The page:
NY Holds CEMA Defense Waiver Enforceable & Effective to Waive Statute of Limitations Defense Banner Image

Banking, Title Insurance, and Real Estate Litigation Blog

NY Holds CEMA Defense Waiver Enforceable & Effective to Waive Statute of Limitations Defense

January 10, 2023

In the matter of Bank of N.Y. Mellon v. Vogt, LEXIS 2178 (N.Y.L.J. Nov. 3, 2022), on November 3, 2022, the New York Supreme Court, Rockland County (“the Court”), issued a decision holding that broadly-worded defense waiver provisions were not only generally enforceable, but constituted a sufficient basis to waive potentially viable affirmative statutory defenses.

In February 2006, husband and wife Margaret Vogt and Defendant Michael Vogt (“Defendant”) obtained a $450,000 loan from America’s Wholesale Lender (“AWL”), jointly executing a note in favor of AWL promising to repay the loan.  This note was secured by a mortgage on their residence in Pomona, New York (“the Property”).  In January 2007, Margaret Vogt obtained a $44,872 loan from Countrywide Home Loans (“CHL”), in return executing a second note which was also secured by a mortgage on the Property.  This second note was only executed by Mrs. Vogt, but the accompanying mortgage was executed by both Mrs. Vogt and Defendant.

Later in January 2007, Mrs. Vogt executed a consolidated note in favor of CHL for $492,000 consolidating both prior notes.  This consolidation was accompanied by a consolidation, extension, and modification agreement (“CEMA”) executed by both Mrs. Vogt and Defendant, containing a provision stating:

I agree that I have no right of set-off or counterclaim, or any defense to the obligations of the Consolidated Note or the Consolidated Mortgage.

In September 2010, Mrs. Vogt executed a Home Affordable Modification Agreement (“HAMA”) which modified the consolidated note and CEMA, created a new $544,861.89 lien, and contained a provision stating:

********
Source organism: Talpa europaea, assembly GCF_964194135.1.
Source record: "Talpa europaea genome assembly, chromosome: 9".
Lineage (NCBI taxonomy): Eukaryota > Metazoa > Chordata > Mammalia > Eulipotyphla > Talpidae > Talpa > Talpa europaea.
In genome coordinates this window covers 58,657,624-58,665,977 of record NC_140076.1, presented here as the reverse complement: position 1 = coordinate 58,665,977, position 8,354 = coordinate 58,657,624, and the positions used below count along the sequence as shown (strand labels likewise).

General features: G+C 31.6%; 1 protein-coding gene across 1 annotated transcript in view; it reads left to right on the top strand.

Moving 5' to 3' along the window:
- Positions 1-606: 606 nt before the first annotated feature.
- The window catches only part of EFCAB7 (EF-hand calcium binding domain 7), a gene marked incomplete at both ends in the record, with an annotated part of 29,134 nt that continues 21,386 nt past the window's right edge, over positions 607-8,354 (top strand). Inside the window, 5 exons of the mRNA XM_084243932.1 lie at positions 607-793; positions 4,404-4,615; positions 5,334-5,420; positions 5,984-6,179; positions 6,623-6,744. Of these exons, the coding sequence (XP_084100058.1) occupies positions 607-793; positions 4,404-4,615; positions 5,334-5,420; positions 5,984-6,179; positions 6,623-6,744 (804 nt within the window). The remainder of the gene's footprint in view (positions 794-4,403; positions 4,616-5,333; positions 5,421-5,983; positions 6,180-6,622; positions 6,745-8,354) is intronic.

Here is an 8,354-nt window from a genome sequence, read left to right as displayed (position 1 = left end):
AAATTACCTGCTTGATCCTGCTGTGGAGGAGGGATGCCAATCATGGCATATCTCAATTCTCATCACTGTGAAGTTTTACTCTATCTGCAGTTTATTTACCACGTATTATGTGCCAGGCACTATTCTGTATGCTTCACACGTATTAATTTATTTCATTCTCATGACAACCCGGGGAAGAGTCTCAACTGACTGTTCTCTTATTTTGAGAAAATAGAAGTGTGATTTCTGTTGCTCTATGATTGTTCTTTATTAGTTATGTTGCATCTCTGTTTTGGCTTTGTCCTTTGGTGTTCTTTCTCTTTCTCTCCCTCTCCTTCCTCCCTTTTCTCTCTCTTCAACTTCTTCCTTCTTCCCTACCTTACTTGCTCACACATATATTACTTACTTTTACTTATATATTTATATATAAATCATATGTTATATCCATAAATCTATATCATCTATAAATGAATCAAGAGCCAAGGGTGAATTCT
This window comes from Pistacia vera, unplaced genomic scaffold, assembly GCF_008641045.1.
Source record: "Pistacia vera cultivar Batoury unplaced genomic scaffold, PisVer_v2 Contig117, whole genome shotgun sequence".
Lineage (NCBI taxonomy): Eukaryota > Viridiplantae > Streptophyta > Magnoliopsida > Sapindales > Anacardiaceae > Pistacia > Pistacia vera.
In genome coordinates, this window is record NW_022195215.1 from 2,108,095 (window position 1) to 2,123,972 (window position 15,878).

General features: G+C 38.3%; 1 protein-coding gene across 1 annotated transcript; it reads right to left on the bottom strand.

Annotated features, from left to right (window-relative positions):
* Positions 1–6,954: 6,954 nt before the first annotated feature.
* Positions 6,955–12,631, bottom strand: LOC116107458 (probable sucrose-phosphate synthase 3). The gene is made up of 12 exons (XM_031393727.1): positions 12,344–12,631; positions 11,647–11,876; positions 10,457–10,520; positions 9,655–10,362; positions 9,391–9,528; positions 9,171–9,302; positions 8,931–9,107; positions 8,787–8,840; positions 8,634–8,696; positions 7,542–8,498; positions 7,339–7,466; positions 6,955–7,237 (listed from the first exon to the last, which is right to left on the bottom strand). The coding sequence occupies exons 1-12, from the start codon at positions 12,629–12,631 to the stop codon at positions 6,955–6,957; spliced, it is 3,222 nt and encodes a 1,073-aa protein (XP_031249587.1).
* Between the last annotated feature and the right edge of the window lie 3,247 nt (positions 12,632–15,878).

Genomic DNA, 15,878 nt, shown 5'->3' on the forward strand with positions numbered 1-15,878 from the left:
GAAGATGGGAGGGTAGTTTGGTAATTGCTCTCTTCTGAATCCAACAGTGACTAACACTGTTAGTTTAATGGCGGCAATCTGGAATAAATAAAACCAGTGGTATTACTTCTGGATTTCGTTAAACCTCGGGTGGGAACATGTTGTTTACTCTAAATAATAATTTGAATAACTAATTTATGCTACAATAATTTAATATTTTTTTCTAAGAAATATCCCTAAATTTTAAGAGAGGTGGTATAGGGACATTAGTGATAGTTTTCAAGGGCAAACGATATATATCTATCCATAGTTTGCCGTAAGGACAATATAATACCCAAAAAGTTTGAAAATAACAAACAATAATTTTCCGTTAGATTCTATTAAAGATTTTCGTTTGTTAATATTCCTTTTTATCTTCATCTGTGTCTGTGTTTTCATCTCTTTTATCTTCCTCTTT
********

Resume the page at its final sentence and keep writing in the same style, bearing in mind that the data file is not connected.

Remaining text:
[A]ll terms and provisions of the [consolidated note and CEMA], except as expressly modified by [the HAMA], remain in full force and effect.

Mrs. Vogt passed away in September 2014.  On February 15, 2019, Plaintiff the Bank of New York Mellon (“Plaintiff”), which was the holder of the underlying note and mortgage, brought a foreclosure action against Defendant alleging that as of November 1, 2016, Defendant had defaulted on payment of the mortgage.  In response, Defendant asserted the affirmative defenses that: (1) Plaintiff’s action was outside the controlling statute of limitations; and (2) Plaintiff had failed to comply with the written prior notice requirements of New York Real Property Actions and Proceedings Law (“RPAPL”) §1304.

Plaintiff subsequently moved for summary judgment, adducing payment records and loan documents demonstrating that, as alleged, Defendant was in default and had indeed ceased remitting payments owed.  Importantly, Plaintiff also contended that Defendant’s affirmative defenses had been waived by the above-quoted CEMA provision which was later adopted into the HAMA.

The Court agreed with Plaintiff’s arguments and granted summary judgment, holding that by executing the CEMA Defendant’s “affirmative defenses and counterclaims were validly waived, . . . namely, Defendant’s agreement that he ha[d] no right of counterclaim or any defense to the obligations under the consolidated note or mortgage.”  The Court explained that under current New York precedent, defense waivers like the one contained in the CEMA are interpreted and enforced “broadly,” with the Court only able to identify one instance–a claim of fraud in procuring a loan–that had been deemed exempt from a validly executed defense waiver.  As Defendant “d[id] not assert fraud, which appears to be the only recognized exception to the kind of broad waiver of defenses and counterclaims such as that agreed to by Defendant in the CEMA,” Defendant's affirmative defenses thus failed and summary judgment was warranted as there remained “no available defense to ward off” its entry.

Takeaways

This case demonstrates the strength that New York courts will accord to defense waiver provisions, even where the provisions are broadly worded and included as a standard form clause.  It also reinforces that, once executed, these provisions can successfully migrate from agreement to agreement, and thus are enforceable provided they are continually explicitly adopted between agreements.

For a copy of the decision, please contact Michael O’Donnell at modonnell@riker.com, Kevin Hakansson at khakansson@riker.com, James Mazewski at jmazewski@riker.com or Kori Pruett at kpruett@riker.com.

Our Team

Michael R. O'Donnell

Michael R. O'Donnell
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Kevin Hakansson

Kevin Hakansson
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James V. Mazewski

James V. Mazewski
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Kori Pruett

Kori Pruett
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